The country has projected itself onto the world stage by pioneering its Low Carbon Development Strategy, which has been lauded as “the most progressive development strategy for a low-income country”
With the majority of Guyana’s tiny population of 747,844 living along its coast on the northeast corner of South America, approximately 83% of the inland of this beautifully unspoiled country remains covered by tropical rainforest. Considering that one of the major contributors to global warming is tropical deforestation, Guyana has a real chance to lead by example when it comes to combating climate change and environmental conservation – particularly now at a time when it is drawing significant attention from oil and mining companies eager to exploit its abundance of natural resources, both on and offshore.
Guyana has become one of the newest frontiers for oil and minerals in recent years. In 2000, the United States Geological Survey identified the Guyana-Suriname basin as having the second highest resource potential among unexplored oil basins in the world. The basin is estimated to hold recoverable reserves of 15 billion barrels of oil and gas reserves of 42 trillion cubic feet. Mining company First Bauxite Corp’s CEO, Hilbert Shields has commented that, “Guyana is poised from a mineral standpoint to take off.” It has vast mineral wealth, particularly in gold, diamonds and low-iron bauxite; and there are currently more than 25 North American companies hoping to tap into this wealth.
“The upward movement in global gold prices in recent years has done well for us. We’ve used this as an opportunity to propel our developmental agenda as a mining country, so that other minerals can be developed in a similar capacity,” says the Minister of Natural Resources and the Environment, Robert Persaud, a former agriculture minister who has been in his current post since late 2011.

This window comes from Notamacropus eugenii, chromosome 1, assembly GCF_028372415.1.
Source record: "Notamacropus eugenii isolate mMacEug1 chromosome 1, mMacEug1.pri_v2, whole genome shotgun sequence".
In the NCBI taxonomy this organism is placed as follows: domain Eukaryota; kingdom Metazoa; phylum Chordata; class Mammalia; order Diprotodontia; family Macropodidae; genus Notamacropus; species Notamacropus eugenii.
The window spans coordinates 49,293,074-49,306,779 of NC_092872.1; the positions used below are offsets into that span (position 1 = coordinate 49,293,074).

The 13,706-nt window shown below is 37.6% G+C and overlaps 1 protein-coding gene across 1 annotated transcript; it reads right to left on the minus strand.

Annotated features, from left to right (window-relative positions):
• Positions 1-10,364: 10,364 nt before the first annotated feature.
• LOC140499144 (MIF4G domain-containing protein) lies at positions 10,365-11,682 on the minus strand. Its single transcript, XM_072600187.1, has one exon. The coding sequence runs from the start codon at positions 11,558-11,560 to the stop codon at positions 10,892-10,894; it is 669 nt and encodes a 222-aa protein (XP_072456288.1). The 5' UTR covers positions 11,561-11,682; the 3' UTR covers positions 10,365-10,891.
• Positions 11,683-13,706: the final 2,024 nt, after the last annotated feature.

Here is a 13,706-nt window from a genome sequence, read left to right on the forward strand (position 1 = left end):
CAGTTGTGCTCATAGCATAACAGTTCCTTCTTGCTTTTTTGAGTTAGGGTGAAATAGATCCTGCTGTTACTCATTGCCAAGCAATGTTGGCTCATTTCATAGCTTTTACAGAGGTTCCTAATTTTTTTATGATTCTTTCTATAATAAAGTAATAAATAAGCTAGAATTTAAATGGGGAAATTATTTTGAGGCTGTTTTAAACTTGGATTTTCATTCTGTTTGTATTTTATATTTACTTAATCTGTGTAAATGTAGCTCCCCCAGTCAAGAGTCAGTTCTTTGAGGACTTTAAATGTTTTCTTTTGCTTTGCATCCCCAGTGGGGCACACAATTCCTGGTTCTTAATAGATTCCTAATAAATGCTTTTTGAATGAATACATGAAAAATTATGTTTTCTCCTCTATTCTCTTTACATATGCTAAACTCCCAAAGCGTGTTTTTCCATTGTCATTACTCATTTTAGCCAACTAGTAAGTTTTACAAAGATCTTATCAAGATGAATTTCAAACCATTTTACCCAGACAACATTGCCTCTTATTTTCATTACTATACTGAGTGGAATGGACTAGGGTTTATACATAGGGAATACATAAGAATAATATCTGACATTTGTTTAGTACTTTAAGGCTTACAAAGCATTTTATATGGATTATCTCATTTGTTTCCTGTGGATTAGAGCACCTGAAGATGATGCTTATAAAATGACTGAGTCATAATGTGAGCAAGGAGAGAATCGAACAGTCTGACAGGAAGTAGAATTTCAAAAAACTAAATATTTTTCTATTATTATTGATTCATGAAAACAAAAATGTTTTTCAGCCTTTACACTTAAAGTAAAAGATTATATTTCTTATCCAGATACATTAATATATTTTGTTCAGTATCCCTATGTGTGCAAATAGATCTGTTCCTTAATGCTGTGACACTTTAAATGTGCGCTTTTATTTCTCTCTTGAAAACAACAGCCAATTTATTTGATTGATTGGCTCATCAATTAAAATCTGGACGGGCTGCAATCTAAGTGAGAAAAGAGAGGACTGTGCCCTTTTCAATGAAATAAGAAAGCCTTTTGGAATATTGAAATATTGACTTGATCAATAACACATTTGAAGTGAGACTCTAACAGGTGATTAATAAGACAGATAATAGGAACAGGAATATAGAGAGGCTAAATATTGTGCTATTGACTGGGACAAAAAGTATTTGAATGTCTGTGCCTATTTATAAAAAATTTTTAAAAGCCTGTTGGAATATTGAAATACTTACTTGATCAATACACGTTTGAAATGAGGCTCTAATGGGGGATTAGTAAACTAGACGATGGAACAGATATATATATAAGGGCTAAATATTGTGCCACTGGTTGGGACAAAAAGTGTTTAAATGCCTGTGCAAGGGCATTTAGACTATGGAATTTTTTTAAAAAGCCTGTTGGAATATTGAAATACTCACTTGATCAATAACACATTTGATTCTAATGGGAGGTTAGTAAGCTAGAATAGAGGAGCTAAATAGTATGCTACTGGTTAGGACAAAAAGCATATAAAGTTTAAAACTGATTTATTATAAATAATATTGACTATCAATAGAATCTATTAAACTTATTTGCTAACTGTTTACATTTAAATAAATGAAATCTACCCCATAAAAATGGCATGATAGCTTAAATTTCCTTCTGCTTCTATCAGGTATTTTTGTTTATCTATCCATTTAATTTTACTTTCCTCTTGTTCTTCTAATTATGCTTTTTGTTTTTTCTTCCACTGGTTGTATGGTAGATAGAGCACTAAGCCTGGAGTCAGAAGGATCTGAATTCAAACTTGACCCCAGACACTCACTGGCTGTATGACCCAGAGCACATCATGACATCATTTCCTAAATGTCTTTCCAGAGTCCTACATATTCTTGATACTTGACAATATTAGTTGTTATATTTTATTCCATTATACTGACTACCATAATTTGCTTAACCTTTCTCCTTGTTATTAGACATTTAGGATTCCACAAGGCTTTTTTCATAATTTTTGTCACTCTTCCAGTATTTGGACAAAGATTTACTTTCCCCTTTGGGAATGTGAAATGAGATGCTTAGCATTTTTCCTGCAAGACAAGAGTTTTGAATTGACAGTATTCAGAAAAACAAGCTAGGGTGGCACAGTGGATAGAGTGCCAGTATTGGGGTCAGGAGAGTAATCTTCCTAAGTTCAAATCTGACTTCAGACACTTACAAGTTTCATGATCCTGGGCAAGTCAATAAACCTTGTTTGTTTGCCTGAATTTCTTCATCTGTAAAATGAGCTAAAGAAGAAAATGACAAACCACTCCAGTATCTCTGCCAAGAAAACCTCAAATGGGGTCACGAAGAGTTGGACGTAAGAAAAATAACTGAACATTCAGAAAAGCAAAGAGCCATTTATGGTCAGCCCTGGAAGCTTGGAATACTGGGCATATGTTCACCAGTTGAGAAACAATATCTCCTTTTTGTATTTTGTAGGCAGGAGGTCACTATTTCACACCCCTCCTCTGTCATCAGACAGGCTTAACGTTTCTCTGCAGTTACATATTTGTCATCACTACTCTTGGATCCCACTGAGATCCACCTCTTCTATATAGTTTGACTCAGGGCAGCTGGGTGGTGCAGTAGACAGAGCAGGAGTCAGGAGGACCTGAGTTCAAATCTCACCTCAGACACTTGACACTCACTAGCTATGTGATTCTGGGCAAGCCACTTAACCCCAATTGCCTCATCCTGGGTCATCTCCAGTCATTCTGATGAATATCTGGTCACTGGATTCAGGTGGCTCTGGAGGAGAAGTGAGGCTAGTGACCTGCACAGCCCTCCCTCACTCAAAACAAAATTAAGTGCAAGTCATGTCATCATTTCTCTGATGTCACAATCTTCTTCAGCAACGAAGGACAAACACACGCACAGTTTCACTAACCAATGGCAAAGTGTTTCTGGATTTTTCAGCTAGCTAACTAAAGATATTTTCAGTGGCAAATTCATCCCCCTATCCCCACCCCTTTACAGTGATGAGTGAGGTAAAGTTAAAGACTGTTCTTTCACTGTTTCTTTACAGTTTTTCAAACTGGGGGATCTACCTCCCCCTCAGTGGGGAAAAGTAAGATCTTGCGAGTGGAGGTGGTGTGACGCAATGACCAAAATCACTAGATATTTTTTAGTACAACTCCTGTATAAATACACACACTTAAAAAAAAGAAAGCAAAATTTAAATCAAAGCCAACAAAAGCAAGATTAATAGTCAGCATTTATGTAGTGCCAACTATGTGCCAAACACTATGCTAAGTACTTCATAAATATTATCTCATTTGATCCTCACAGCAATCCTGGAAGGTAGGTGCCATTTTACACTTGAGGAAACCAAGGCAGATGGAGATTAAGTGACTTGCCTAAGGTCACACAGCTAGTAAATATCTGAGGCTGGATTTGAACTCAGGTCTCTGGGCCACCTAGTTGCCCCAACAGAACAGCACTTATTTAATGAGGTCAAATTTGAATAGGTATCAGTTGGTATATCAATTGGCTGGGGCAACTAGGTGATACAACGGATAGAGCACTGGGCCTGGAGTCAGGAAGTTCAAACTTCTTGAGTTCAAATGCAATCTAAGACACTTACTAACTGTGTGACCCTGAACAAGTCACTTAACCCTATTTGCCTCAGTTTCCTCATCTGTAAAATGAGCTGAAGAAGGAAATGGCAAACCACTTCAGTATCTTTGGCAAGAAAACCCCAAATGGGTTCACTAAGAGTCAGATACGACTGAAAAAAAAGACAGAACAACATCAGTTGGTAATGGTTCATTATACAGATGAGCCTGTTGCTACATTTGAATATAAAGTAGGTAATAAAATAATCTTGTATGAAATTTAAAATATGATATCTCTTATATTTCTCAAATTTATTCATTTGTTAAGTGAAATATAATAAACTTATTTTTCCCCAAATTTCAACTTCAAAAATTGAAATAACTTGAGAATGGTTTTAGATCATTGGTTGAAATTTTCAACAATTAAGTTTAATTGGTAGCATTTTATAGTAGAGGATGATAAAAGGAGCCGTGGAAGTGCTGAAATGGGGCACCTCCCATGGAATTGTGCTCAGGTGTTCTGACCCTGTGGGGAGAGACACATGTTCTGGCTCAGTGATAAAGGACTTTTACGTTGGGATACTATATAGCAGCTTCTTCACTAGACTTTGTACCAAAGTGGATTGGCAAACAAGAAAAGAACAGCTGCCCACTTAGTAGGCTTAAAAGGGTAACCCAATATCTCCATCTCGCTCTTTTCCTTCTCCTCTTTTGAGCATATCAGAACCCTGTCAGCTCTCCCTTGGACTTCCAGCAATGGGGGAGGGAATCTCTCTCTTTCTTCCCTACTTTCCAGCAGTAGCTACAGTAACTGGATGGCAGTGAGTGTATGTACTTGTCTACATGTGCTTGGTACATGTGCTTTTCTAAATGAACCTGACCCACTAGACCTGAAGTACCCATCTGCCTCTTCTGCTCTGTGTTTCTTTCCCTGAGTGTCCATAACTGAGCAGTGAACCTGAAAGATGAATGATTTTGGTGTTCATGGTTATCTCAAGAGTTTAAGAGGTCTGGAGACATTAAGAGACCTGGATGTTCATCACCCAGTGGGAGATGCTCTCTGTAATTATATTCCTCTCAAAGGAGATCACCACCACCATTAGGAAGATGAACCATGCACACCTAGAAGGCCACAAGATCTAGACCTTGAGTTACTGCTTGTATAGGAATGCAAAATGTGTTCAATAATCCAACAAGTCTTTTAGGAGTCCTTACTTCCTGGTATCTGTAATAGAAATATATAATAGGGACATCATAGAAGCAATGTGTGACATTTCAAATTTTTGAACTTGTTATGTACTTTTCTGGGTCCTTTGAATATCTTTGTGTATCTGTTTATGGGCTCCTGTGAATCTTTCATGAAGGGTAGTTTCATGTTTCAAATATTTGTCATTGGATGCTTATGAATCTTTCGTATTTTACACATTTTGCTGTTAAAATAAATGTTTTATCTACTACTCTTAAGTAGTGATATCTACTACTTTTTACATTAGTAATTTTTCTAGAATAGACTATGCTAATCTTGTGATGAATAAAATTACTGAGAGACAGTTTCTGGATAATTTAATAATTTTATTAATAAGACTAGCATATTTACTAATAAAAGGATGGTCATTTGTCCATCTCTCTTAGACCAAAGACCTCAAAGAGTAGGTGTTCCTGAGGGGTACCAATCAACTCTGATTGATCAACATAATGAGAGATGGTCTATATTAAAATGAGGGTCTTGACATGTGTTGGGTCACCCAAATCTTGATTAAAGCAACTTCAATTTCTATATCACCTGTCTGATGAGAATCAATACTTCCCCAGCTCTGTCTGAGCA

“In doing so, we’ve been able to manage some stability at a macroeconomic level, as well as at the sub-sector level. We strive to generate more employment, more opportunities, and put the country in a position where we can withstand some of these external shocks. We have been successful in deploying our natural resources wealth as a cushion for those global effects.”
Guyana is taking advantage of its natural resources in order to spur economic development. As a government seeking to do the best by its people, it does however face the predicament that so many others have faced before it: balancing economic development through exploitation of natural resources with environmental conservation. It is a tricky balancing act that so many other countries have failed to pull off; but the minister believes that Guyana is striking the right balance.
“There’s a famous saying that conservation without money is not conversation.” says Mr. Persaud. “We have been able to have a healthy convergence of economics and the environment, whereby unlike other countries we have said that we would sustainably manage our natural resources, but also take care of people’s social and economic needs.”
The Low Carbon Development Strategy
The framework for Guyana’s green economy was laid out in 2009 under the Low Carbon Development Strategy (LCDS). Developed by the former president Dr. Bharrat Jagdeo, himself an avid environmentalist who is a leading member of several green groups at an international level and president and founding member of the Global Green Growth Institute, the LCDS is the result of over a year of consultation with the United Nations and international climate change initiatives. This comprehensive strategy sets out Guyana’s plan to create a new low-carbon economy by 2020, covering a range of priority areas, including the establishment of the International Center for Bio-Diversity Research, the development of the Amaila Falls Hydro Project, and the acceleration of the Amerindian land titling, demarcation and extension process. It also prioritizes areas not directly linked to the environment, such as the expansion of fiber-optic digital infrastructure and micro-